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RAWLINS, Wyo. (AP) – A study of the Wyoming State Penitentiary’s 20-year-old facility began this week to determine whether it can remain open.

The study began after the Department of Corrections moved all inmates out of the North Unit on Tuesday. Many were transferred into a new max-imum security addition, the South Unit.

“The transition went really smoothly,” said Melinda Brazzale, Department of Corrections spokeswoman.

The U.S. Department of Justice has threatened a lawsuit if the state does not correct safety problems at the North Unit, such as a lack of sprinklers.

Dave LaPlante, construction project manager, said the study will go beyond safety to look at future needs.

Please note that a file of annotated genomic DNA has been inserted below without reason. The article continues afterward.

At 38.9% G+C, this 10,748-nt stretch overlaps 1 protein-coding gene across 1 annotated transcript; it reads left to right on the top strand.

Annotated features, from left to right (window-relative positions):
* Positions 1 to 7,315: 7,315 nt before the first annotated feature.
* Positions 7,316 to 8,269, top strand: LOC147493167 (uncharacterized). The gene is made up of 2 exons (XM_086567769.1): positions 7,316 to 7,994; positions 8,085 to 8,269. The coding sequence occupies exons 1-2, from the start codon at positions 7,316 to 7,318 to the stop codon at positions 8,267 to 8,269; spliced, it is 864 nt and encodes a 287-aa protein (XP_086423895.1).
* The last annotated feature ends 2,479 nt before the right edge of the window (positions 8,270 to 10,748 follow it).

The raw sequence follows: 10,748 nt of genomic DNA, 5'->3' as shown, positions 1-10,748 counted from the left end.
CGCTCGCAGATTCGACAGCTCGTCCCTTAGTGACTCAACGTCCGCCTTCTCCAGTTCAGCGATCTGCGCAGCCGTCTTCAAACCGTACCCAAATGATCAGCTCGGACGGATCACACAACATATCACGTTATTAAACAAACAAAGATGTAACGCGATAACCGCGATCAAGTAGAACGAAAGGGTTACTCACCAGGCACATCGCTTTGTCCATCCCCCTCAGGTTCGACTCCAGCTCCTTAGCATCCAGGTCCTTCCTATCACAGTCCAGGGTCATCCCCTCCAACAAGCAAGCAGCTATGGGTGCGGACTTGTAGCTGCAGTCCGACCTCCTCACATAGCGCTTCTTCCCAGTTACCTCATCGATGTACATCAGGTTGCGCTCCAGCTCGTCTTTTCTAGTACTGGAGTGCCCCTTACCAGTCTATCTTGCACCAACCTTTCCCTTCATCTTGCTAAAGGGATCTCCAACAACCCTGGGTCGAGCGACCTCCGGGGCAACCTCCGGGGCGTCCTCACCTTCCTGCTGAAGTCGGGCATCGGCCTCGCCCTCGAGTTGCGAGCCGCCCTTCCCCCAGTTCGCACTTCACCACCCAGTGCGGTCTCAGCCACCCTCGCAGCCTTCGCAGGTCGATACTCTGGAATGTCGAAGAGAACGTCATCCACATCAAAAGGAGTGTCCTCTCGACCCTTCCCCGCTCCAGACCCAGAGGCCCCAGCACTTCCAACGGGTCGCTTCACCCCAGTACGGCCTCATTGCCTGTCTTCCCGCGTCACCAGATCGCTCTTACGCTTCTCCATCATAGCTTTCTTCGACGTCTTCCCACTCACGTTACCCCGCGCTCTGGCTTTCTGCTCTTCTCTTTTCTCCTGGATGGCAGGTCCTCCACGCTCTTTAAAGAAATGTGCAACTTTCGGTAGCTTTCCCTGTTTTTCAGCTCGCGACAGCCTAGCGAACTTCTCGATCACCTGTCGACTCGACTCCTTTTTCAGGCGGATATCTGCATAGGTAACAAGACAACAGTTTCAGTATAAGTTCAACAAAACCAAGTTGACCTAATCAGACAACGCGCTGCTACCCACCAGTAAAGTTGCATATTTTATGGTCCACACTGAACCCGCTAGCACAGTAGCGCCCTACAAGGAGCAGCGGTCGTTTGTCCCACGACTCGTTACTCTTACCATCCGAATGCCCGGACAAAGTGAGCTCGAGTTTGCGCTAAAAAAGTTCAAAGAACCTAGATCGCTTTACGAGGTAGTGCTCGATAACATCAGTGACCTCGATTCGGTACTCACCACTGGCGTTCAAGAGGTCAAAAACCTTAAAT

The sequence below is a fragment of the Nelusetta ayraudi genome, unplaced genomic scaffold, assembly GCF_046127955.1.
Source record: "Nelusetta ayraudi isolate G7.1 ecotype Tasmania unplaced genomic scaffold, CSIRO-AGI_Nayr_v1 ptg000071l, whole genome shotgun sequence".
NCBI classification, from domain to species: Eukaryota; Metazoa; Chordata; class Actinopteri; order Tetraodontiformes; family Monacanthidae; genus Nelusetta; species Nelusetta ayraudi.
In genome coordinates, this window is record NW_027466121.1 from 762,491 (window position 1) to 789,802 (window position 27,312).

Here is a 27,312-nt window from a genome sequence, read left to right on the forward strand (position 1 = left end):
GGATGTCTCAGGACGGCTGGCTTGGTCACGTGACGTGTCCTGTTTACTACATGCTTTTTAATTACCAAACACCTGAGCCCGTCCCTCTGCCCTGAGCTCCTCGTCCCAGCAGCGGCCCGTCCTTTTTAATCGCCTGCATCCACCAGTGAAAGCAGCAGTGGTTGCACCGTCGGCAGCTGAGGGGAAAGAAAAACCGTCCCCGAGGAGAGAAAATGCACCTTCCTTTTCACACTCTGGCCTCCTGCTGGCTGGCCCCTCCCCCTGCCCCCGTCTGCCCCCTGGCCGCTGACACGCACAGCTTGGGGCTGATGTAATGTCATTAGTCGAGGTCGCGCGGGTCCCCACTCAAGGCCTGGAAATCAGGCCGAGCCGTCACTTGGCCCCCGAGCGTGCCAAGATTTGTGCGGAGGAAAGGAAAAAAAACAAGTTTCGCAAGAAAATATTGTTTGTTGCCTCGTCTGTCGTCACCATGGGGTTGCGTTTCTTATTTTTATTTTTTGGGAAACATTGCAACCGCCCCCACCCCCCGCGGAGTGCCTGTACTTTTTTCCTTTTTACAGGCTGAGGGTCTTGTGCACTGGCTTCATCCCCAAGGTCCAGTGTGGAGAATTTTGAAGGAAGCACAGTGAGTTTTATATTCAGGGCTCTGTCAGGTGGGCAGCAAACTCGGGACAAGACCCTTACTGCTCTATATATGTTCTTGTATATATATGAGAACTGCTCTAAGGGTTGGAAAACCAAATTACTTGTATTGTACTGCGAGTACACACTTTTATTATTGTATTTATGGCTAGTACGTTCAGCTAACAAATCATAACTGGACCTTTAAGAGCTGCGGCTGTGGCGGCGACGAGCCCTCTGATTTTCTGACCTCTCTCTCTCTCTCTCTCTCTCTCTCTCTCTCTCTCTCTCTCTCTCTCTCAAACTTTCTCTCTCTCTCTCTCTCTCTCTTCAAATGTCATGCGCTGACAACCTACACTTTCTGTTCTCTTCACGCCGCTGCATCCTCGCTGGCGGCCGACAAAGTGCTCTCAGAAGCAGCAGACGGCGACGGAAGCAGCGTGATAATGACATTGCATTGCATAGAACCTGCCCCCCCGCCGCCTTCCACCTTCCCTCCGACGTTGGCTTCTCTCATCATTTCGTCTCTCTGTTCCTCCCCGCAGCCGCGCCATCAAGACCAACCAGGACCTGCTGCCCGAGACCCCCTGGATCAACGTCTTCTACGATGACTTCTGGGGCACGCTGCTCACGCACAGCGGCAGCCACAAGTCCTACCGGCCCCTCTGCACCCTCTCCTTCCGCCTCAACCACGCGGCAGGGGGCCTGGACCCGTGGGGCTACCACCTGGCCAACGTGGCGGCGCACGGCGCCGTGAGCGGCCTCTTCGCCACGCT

The size of the facility sug-gests the state has a vested inter-est in keeping it open, he said.

“We have almost half a mil-lion feet here of 20-year-old con-struction and we have to get the best bang for the buck,” he said. “Our emphasis is to save the north facility.”

The study will be conducted in phases, with the first phase exploring the location of the facility, soil acidity and the amount and flow of groundwa-ter.

The next step is to inventory assets and problems in the facili-ty. A subsequent phase will look at the number of beds, prison industries, health care and other services that will be needed.

A contractor will come up with a detailed cost estimate for building a new facility, LaPlante said.

The study is expected to be completed Dec. 7 so a report can be submitted to legislators in time for the 2002 session.

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